Bong Joon-ho, the director of the Oscar-winning Korean film “Parasite” once said, “Once you overcome the one-inch-tall barrier of subtitles, you will be introduced to so many more amazing films.”

In recent years, films that were directed by and featured a prominent cast of Asian and Asian American creatives have taken the world by storm. From films such as “Crazy Rich Asians,” and “Parasite,” to more recently released shows such as “Squid Game,” the innovative force behind these fresh ideas has introduced broader audiences to a new cultural field, while also entertaining us and breaking our hearts.

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Outside of these sensational hits, there’s a rich world of storytelling that has been, and will continue to, portray Asian American Pacific Islander stories. Viewers have an opportunity to experience some of these stories this weekend at Madison’s Asian American Media Spotlight.

Sponsored by the UW Department of Asian American Studies Program, the Anonymous Fund, Asian Pacific Islander Desi American Student Center and Cinemathique, the Asian American Spotlight will feature four different films, listed below.

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“Paper Tiger” (93 min) Oct. 15-19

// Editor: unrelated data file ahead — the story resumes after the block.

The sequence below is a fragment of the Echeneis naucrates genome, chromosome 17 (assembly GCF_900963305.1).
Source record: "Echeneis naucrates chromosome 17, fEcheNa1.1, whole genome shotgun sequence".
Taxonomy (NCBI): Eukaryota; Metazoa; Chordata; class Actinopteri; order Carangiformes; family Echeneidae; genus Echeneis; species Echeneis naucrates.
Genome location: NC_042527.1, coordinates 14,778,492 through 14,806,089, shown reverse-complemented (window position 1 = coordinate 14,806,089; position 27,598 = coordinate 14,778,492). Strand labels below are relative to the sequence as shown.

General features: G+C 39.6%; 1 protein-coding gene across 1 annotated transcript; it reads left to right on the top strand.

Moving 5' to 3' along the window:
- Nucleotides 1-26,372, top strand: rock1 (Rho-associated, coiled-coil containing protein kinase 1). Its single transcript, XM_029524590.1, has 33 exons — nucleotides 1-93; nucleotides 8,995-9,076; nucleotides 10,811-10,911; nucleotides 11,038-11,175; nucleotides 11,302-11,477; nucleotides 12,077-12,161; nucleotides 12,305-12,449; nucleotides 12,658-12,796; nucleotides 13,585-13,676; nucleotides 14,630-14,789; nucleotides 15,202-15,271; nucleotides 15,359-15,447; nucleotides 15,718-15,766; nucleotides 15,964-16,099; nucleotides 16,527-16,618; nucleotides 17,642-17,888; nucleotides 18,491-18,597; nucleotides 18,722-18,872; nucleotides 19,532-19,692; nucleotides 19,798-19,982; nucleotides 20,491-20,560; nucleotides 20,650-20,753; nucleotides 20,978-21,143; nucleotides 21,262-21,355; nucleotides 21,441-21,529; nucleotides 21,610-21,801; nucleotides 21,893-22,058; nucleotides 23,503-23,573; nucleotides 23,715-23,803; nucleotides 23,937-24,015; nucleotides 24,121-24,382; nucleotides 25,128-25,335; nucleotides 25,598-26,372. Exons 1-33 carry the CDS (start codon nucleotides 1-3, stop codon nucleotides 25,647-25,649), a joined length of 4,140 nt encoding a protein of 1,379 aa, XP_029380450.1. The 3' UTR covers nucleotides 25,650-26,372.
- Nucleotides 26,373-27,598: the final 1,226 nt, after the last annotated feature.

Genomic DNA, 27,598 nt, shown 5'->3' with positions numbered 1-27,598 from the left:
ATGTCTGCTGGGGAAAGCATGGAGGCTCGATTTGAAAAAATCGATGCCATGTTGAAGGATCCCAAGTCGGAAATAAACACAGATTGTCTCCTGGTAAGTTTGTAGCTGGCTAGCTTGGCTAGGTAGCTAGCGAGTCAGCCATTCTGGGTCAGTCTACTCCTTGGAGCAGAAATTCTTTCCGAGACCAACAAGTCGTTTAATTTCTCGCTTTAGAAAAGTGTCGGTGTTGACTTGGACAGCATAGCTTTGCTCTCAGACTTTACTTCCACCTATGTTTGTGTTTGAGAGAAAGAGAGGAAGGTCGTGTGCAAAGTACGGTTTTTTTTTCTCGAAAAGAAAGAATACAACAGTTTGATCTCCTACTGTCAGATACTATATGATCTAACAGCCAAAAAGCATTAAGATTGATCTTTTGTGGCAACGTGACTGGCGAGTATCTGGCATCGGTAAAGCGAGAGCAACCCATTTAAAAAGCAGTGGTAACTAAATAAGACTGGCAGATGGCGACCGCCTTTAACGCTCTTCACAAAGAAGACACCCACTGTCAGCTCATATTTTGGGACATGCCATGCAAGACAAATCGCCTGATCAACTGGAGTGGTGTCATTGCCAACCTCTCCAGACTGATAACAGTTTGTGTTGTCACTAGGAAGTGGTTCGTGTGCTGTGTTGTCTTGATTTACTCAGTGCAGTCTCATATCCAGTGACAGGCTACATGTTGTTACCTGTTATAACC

Based on a true story, “Paper Tiger” tells the journey of a Chinese American mother and son. The son struggles with mental health issues following the loss of his father, which also strains his relationship with his mother. This film is screened virtually, and can be accessed here. The password is SPOTLIGHT2021.

“Cane Fire” (90 min) Oct. 16, 4 p.m. CST 

“Cane Fire” focuses on the stories of Indigenous Hawaiians and working class in Kaua’i. This documentary tells the stories of those affected by the tourism industry, compiling footage of conversations with family members of director, Anthony Banua-Simon and activists. This film will be screened in Henry Vilas Hall, Room 4070. For more information, visit here.

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“Chan is Missing” (80 min) Oct. 16, 7 p.m. CST 

“Chan is Missing” follows a taxi driver and his nephew, looking for their friend through the San Francisco. This film examines both many aspects of life in Chinatown and the cultural environment. This film will also be screened in Henry Vilas Hall, Room 4070. For more information, and the other films, visit here.

“Fighting for Family” (30 min) Oct. 19, 11 a.m. CST 

“Fighting for Family” is a documentary about the emotional toll of deportation, and follows a refugee who is deported back to Vietnam, leaving behind his wife and daughters. This screening will be followed by a moderated discussion with director Lan Nguyen about her own experiences and the documentary. This documentary will be screen in the Brogden Psychology Building in Room 103.